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Medical University Of South Carolina Teaches Kids To Eat 'Heart Healthy'

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The Medical University Of South Carolina is promoting a health program which teaches kids food portion control, how to pick healthier food options and how to get active.

According to WCSC, for the last eight months, 9-year-old twins Lee-Anna and Hudson Singer have been taking advantage of this amazing program, encouraging them to change their eating habits for the better. Hudson admits that he had to stop eating all his favourite foods like pizza, cheeseburgers and all the unhealthy stuff.

Those changes are thanks to the guidance the kids and their parents are getting from the Heart Health Program MUSC offers. As per its website, the Heart Health Program is both the pediatric weight management program of MUSC Children's Health and the preventive cardiology service of the Children's Heart Center. As a family-centered and lifestyle-oriented program, Heart Health is appropriate for any child or adolescent who has abnormal weight gain and/or associated cardiovascular risk factors, such as high cholesterol, high blood pressure, or pre-diabetes.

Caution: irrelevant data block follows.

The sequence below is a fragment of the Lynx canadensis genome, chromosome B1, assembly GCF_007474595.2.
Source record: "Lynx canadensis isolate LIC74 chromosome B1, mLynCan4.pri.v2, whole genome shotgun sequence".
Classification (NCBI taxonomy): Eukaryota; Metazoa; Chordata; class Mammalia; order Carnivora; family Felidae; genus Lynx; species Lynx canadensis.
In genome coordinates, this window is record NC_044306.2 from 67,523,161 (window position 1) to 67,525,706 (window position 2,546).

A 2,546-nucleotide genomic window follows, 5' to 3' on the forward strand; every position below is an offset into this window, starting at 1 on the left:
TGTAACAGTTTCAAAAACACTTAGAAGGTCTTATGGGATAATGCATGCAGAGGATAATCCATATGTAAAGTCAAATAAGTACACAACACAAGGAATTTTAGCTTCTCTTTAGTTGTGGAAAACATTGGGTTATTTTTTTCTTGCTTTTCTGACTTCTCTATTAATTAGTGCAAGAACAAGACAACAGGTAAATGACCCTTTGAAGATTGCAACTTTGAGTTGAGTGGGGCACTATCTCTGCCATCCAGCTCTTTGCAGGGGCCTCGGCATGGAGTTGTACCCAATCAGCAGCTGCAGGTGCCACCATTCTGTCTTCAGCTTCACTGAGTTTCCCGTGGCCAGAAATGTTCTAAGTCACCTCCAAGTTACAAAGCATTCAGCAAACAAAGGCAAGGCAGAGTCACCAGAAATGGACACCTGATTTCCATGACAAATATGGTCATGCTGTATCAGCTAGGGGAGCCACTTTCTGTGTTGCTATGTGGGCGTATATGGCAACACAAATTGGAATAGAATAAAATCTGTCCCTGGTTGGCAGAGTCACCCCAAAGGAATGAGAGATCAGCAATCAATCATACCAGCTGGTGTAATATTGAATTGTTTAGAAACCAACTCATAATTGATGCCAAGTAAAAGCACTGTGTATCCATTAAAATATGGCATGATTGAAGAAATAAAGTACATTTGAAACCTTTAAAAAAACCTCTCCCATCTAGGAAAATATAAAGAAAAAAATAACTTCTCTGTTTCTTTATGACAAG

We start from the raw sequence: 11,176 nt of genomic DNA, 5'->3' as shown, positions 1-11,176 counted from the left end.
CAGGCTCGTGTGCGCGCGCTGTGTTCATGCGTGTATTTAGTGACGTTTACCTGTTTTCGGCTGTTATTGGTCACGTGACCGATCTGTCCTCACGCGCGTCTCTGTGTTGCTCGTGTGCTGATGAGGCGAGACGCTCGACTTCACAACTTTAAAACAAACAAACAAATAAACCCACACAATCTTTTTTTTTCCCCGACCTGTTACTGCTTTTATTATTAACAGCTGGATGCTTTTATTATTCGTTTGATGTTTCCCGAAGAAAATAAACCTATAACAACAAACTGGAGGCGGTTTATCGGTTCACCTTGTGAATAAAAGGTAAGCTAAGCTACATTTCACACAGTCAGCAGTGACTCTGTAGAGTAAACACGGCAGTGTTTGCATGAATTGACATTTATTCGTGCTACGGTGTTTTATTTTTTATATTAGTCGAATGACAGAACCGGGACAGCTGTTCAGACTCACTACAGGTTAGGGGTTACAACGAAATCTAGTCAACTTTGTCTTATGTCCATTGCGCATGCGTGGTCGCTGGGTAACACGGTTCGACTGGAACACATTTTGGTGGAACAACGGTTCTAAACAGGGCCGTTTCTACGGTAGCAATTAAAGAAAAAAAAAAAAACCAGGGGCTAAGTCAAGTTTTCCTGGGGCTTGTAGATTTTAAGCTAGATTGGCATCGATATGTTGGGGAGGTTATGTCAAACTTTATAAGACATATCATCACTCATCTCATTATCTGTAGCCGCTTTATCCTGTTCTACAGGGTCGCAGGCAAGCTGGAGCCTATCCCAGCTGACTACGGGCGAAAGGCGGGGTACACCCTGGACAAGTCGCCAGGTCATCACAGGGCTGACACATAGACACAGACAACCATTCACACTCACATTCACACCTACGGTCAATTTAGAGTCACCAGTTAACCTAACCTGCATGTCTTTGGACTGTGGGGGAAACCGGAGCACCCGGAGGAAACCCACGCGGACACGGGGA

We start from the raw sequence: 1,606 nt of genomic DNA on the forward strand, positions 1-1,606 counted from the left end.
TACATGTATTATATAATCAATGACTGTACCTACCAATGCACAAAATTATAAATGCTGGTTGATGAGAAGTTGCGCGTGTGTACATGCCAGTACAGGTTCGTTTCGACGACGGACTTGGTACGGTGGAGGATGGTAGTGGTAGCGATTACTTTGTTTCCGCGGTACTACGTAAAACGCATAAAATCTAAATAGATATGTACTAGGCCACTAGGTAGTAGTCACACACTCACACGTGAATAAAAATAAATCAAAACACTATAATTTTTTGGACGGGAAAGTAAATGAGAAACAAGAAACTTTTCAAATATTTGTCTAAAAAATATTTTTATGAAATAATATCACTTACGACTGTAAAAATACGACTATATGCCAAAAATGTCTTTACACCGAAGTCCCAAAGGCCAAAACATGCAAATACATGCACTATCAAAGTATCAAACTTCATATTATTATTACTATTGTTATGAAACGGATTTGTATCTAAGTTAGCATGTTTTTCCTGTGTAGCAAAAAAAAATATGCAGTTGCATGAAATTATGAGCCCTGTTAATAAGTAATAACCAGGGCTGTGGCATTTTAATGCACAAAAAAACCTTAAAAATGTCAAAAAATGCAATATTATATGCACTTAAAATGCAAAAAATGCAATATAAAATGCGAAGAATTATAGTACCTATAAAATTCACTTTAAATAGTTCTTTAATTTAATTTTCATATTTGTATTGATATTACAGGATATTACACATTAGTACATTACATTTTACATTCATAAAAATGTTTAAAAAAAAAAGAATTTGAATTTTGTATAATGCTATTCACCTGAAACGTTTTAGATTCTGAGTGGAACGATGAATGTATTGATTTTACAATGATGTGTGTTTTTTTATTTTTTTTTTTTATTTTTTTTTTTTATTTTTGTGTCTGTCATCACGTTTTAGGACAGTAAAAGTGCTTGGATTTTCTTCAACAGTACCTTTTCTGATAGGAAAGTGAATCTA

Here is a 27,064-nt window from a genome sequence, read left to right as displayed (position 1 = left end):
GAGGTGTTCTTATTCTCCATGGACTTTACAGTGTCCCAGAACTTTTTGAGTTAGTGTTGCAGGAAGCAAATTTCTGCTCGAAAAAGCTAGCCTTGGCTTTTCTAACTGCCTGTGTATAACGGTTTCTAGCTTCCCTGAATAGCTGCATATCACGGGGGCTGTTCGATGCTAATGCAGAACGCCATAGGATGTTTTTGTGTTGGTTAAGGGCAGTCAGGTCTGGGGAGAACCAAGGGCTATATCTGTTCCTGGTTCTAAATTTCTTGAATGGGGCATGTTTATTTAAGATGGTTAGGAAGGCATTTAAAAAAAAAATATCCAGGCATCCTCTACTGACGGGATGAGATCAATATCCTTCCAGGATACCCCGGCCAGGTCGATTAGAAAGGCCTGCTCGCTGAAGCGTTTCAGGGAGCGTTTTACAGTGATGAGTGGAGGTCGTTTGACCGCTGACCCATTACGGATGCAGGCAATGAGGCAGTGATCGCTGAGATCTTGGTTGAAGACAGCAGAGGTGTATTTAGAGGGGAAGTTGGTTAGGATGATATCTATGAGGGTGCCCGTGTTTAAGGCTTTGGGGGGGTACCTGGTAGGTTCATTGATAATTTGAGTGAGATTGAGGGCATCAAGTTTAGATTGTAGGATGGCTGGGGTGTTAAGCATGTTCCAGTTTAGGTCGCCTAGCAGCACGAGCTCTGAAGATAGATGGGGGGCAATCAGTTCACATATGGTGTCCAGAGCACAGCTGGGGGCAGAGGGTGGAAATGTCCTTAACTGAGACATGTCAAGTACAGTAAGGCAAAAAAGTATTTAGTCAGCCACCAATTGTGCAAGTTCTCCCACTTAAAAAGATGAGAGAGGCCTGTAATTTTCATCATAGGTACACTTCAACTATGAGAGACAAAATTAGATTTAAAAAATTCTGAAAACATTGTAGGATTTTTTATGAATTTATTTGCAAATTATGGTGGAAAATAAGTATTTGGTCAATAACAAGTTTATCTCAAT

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“It’s a program for any child above the eighty fifth percentile for their Body Mass Index or crossing percentiles,” says Registered MUSC Dietician Janet Carter, who adds that the hope is to catch kids while they’re still young. The program teaches kids food portion control, picking healthier food options eating food with less sugar and getting active.

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“We have them set their own health goals," she said."They decide, so they can take ownership of their health and wellness."

Gradually, the twins seem to be responding to what they’re learning too-- cutting back on fried food, getting outside more and eating food with less sugar.  “I don’t use as much ketchup because it has a lot of sugar,” Lee-Anna said. Anassa, their mother, says the twins were initially gaining at least 30 pounds a year. Things have changed now as their weight is catching up with their height.

“It rubs off on everybody and everybody is accountable for each other," Singer said."And if someone has eaten too much we say,'Ok you may have had enough.'"

According to Carter, kids in the program are usually referred by their pediatrician. The Heart Healthy Program is for ages two to eleven and is usually covered by insurance.

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